Weaving a Tradition
In Tucson, Asian Trade Rug Company celebrates 45 years in business and four generations of rug expertise.
By Nora Burba Trulsson
Photography courtesy of Asian Trade Rug Company
Hanging behind Hannah Massarat’s desk is a 19th-century Persian Tabriz rug. As a fourth-generation Persian rug dealer, Massarat’s wall decor serves as a reminder of her family’s roots in Iran, of their immigrant story and of the blossoming of the family business—Asian Trade Rug Company—in Tucson.
“The rug business is not like others,” Massarat says. “It’s about your family, who you know, and is deeply ingrained in connections.”
Massarat is relatively new in running the family rug company. She’s an interior designer, who studied at UA and ASU, working on projects such as healthcare, office and retail while at Davis in Tempe. “Taking over the family business was always at the back of my mind,” she explains, “but when COVID hit, my husband and I decided to move to Tucson to be closer to family.”
Asian Trade Rug Company was founded in 1978 by her father, Kasra Massarat, and his business partner, Tomas Almazan, both of whom are still involved in the business. They started out small, in a shop on Fort Lowell Road, then built their own store on Prince Road and Campbell Avenue. Some 20 years ago, they moved to their current location, a midcentury compound at the edge of the Sam Hughes neighborhood, with a 4,000-square-foot showroom and another 4,000-square foot space devoted to the rug cleaning and repair side of the business. Coincidentally, Hannah Massarat notes, the building was constructed in the 1960s by an Armenian couple for their own rug business, which has since ceased operations, and features a structurally over-
engineered roof, meant to entice a Tucson location for the Playboy Club—a move that never happened.
With 15 employees, Asian Trade Rug Company stocks some 4,000 rugs, ranging from new contemporary and traditional patterns, to vintage pieces and antiques. Additionally, the showroom floor is dotted with pillows and upholstered pieces made from rug remnants. The company also buys rugs from customers, sells on consignment and welcomes trade-in, as well as handles cleaning and repairs.
Massarat says she and her father have traveled the world seeking out rug-makers who weave and hand-knot rugs by hand, in places like Afghanistan, Pakistan, Turkey, Nepal and India. COVID and the winds of politics and war often determine where they can and cannot buy, a shifting landscape that has given rise to events like a large annual rug show in Hanover, Germany that Massarat attended earlier this year, and the option for online buying. “We only buy some of our stock online from trusted partners,” Massarat explains. “This is still very much a hands-on, tactile and visual business.”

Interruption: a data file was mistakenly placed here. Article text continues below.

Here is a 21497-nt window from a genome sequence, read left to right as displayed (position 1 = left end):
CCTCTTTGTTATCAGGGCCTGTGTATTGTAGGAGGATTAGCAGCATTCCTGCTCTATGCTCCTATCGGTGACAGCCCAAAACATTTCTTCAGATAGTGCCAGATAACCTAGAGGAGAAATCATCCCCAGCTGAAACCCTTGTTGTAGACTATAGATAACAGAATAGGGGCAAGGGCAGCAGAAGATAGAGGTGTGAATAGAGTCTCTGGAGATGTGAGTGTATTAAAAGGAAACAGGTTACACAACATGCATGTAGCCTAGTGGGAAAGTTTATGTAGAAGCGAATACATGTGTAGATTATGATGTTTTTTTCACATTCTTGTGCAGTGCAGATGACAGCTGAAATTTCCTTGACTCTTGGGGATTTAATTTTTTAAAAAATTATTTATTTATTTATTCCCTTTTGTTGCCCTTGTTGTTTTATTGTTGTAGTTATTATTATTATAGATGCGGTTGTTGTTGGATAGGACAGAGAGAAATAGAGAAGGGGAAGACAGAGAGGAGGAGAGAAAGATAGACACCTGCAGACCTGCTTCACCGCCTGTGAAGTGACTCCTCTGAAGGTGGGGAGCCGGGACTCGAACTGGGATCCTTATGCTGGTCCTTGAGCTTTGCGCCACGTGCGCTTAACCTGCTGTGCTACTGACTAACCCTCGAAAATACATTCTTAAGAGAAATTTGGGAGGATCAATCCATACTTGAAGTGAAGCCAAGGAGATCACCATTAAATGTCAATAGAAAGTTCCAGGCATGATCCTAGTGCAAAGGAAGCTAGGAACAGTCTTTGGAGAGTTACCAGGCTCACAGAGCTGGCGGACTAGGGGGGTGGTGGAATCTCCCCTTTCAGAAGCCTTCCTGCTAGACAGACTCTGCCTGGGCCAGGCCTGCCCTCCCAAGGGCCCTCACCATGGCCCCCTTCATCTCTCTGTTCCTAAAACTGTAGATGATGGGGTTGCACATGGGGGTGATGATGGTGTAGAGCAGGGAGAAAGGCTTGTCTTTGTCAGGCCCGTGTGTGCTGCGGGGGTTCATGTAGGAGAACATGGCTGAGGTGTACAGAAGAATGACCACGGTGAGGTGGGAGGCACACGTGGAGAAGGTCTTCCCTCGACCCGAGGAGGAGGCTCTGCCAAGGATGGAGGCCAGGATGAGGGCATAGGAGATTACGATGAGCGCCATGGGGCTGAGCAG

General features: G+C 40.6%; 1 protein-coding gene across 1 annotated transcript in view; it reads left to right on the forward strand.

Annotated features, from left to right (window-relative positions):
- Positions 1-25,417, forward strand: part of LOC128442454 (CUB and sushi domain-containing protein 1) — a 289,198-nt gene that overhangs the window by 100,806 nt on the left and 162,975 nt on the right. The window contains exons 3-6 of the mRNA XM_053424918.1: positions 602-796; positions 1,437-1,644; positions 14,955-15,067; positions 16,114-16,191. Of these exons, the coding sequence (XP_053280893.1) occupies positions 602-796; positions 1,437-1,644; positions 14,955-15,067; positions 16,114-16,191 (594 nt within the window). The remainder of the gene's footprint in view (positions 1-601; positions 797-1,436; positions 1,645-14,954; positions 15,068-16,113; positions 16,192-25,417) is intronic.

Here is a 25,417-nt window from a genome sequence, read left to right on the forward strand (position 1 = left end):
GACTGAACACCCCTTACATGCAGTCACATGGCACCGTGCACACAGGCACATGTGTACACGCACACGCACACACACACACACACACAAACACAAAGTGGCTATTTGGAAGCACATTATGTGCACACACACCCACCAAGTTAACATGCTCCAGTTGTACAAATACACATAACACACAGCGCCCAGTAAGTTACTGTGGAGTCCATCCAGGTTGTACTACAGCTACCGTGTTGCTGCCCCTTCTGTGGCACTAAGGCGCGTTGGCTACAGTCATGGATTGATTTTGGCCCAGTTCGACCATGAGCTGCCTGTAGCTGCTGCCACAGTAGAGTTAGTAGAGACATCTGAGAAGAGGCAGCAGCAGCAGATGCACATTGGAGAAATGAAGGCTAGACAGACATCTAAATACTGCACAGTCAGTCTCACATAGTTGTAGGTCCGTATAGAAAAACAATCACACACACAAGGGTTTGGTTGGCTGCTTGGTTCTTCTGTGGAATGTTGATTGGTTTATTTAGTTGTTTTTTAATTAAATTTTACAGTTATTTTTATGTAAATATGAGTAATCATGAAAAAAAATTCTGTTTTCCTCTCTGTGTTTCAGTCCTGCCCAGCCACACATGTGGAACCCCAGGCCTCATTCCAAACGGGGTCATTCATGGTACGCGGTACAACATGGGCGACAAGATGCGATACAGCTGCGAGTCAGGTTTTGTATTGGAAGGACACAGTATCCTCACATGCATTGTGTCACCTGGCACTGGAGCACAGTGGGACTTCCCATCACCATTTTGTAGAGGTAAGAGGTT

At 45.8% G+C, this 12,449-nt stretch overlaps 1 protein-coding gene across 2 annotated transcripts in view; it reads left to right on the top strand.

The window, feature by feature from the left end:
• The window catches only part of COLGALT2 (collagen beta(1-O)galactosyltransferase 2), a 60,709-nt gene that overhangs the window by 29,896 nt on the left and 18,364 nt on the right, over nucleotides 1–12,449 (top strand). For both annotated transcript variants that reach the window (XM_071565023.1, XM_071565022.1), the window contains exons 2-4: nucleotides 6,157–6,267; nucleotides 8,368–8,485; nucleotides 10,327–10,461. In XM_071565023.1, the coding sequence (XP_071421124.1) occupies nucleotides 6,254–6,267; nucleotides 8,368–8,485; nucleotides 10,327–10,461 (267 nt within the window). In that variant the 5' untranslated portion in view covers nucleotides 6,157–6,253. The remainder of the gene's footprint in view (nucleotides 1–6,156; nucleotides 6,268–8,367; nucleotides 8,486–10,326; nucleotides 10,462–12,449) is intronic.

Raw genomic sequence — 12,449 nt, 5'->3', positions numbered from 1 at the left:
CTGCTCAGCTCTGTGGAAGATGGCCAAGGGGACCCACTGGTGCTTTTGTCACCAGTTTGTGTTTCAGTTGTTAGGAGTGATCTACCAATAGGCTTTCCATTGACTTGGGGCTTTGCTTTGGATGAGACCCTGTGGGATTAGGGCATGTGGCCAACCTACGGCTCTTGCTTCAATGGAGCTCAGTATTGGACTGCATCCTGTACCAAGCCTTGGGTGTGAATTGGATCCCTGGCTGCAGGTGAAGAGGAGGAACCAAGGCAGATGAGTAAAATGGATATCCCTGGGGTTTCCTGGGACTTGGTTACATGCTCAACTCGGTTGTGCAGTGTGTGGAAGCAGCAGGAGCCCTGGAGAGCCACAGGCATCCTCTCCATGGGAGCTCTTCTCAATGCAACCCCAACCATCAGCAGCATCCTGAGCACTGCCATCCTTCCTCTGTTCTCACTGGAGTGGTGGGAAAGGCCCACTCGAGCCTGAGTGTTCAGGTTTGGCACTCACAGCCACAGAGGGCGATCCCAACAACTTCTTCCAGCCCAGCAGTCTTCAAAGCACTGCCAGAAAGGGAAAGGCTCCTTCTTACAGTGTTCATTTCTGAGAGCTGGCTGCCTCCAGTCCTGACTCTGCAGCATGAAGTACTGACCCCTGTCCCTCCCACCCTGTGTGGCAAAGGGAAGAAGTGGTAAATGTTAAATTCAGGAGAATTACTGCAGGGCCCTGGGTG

The rug company has also become the go-to source for Gabbeh rugs, tribal rugs crafted by nomads in the Zagros Mountains of Iran. Done in simple, primitive patterns, the rugs are made from the wool of the nomads’ sheep and colored with vegetal dyes.
While Asian Trade Rug Company sells throughout the country, Massarat says traditional patterns and colors are most popular in the Tucson market. The company works hand-in-hand with the local design community, offering courtesy to the trade and supplying product to Design Icons like Linda Robinson and Lori Carroll. Massarat says the business is an ASID Industry Partner and has hosted a mixer for IIDA, a nod to her past life as a member of that organization. Allowing customers—both retail and design professionals—the option of an in-home trial for a day or two is another way of guaranteeing customer satisfaction, she says.
With Massarat’s guidance, the company has given back to the community, cleaning, repairing and donating rugs to nonprofits like Habitat for Humanity. “I just
hate seeing rugs going into landfills,” she says. The company has also loaned rugs as set decor for plays and concerts, including a Rondstadt family concert at a historic Tucson theater. Event planners also go to the company to rent rugs for weddings and other gatherings.
One part of the business Massarat is expanding is cleaning and restoration of rugs, taking in orders not just from retail customers but on a wholesale level from rug companies and dry cleaning establishments throughout Arizona. “Worn or damaged, these rugs are made from natural materials and can almost always be cleaned and restored,” Massarat says. “One customer recently brought in some family rugs damaged during Hurricane Katrina. “When we can help, those moments are special.”
Special, too, is the longevity of Asian Trade Rug Company, where today the children and grandchildren of original customers come for their own rug needs. “We have been here for 45 years,” Massarat points out. “We didn’t even close during COVID. There are no rug stores in town that have been in business as long as we have.”